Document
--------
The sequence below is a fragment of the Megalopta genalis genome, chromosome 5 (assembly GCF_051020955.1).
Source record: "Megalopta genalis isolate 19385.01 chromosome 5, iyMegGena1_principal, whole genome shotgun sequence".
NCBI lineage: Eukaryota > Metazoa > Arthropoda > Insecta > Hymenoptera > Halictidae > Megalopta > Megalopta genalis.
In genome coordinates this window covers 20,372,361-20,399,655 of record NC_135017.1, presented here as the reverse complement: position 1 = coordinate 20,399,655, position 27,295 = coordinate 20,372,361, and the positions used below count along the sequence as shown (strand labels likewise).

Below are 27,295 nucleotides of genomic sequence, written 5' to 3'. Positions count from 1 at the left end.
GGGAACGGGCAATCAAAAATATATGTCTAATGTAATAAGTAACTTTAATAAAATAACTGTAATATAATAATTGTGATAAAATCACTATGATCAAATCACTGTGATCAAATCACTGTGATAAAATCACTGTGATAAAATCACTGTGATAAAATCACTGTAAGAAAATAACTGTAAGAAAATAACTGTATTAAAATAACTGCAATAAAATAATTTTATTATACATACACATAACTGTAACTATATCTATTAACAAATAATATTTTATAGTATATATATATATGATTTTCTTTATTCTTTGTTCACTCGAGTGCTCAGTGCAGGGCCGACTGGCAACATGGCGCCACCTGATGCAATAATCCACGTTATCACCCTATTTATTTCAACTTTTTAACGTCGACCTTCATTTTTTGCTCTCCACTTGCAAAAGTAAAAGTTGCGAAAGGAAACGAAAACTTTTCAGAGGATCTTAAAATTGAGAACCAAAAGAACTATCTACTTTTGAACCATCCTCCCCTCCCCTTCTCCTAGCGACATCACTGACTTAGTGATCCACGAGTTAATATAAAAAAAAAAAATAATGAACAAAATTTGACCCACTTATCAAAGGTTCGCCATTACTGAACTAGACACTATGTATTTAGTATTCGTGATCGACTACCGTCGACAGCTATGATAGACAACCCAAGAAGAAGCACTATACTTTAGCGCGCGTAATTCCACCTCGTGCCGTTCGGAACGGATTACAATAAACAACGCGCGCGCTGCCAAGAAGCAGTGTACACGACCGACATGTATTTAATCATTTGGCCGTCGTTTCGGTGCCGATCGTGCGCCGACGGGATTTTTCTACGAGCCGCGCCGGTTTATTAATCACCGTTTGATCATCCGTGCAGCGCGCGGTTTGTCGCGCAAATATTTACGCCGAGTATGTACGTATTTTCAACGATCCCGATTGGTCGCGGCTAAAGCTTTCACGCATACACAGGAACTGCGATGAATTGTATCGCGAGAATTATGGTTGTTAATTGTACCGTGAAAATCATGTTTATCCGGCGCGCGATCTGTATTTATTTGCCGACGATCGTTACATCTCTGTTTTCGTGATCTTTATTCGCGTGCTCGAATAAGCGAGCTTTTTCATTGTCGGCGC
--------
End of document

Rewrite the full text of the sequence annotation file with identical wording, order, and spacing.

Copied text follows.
The sequence below is a fragment of the Megalopta genalis genome, chromosome 5 (assembly GCF_051020955.1).
Source record: "Megalopta genalis isolate 19385.01 chromosome 5, iyMegGena1_principal, whole genome shotgun sequence".
NCBI lineage: Eukaryota > Metazoa > Arthropoda > Insecta > Hymenoptera > Halictidae > Megalopta > Megalopta genalis.
In genome coordinates this window covers 20,372,361-20,399,655 of record NC_135017.1, presented here as the reverse complement: position 1 = coordinate 20,399,655, position 27,295 = coordinate 20,372,361, and the positions used below count along the sequence as shown (strand labels likewise).

Below are 27,295 nucleotides of genomic sequence, written 5' to 3'. Positions count from 1 at the left end.
GGGAACGGGCAATCAAAAATATATGTCTAATGTAATAAGTAACTTTAATAAAATAACTGTAATATAATAATTGTGATAAAATCACTATGATCAAATCACTGTGATCAAATCACTGTGATAAAATCACTGTGATAAAATCACTGTGATAAAATCACTGTAAGAAAATAACTGTAAGAAAATAACTGTATTAAAATAACTGCAATAAAATAATTTTATTATACATACACATAACTGTAACTATATCTATTAACAAATAATATTTTATAGTATATATATATATGATTTTCTTTATTCTTTGTTCACTCGAGTGCTCAGTGCAGGGCCGACTGGCAACATGGCGCCACCTGATGCAATAATCCACGTTATCACCCTATTTATTTCAACTTTTTAACGTCGACCTTCATTTTTTGCTCTCCACTTGCAAAAGTAAAAGTTGCGAAAGGAAACGAAAACTTTTCAGAGGATCTTAAAATTGAGAACCAAAAGAACTATCTACTTTTGAACCATCCTCCCCTCCCCTTCTCCTAGCGACATCACTGACTTAGTGATCCACGAGTTAATATAAAAAAAAAAAATAATGAACAAAATTTGACCCACTTATCAAAGGTTCGCCATTACTGAACTAGACACTATGTATTTAGTATTCGTGATCGACTACCGTCGACAGCTATGATAGACAACCCAAGAAGAAGCACTATACTTTAGCGCGCGTAATTCCACCTCGTGCCGTTCGGAACGGATTACAATAAACAACGCGCGCGCTGCCAAGAAGCAGTGTACACGACCGACATGTATTTAATCATTTGGCCGTCGTTTCGGTGCCGATCGTGCGCCGACGGGATTTTTCTACGAGCCGCGCCGGTTTATTAATCACCGTTTGATCATCCGTGCAGCGCGCGGTTTGTCGCGCAAATATTTACGCCGAGTATGTACGTATTTTCAACGATCCCGATTGGTCGCGGCTAAAGCTTTCACGCATACACAGGAACTGCGATGAATTGTATCGCGAGAATTATGGTTGTTAATTGTACCGTGAAAATCATGTTTATCCGGCGCGCGATCTGTATTTATTTGCCGACGATCGTTACATCTCTGTTTTCGTGATCTTTATTCGCGTGCTCGAATAAGCGAGCTTTTTCATTGTCGGCGC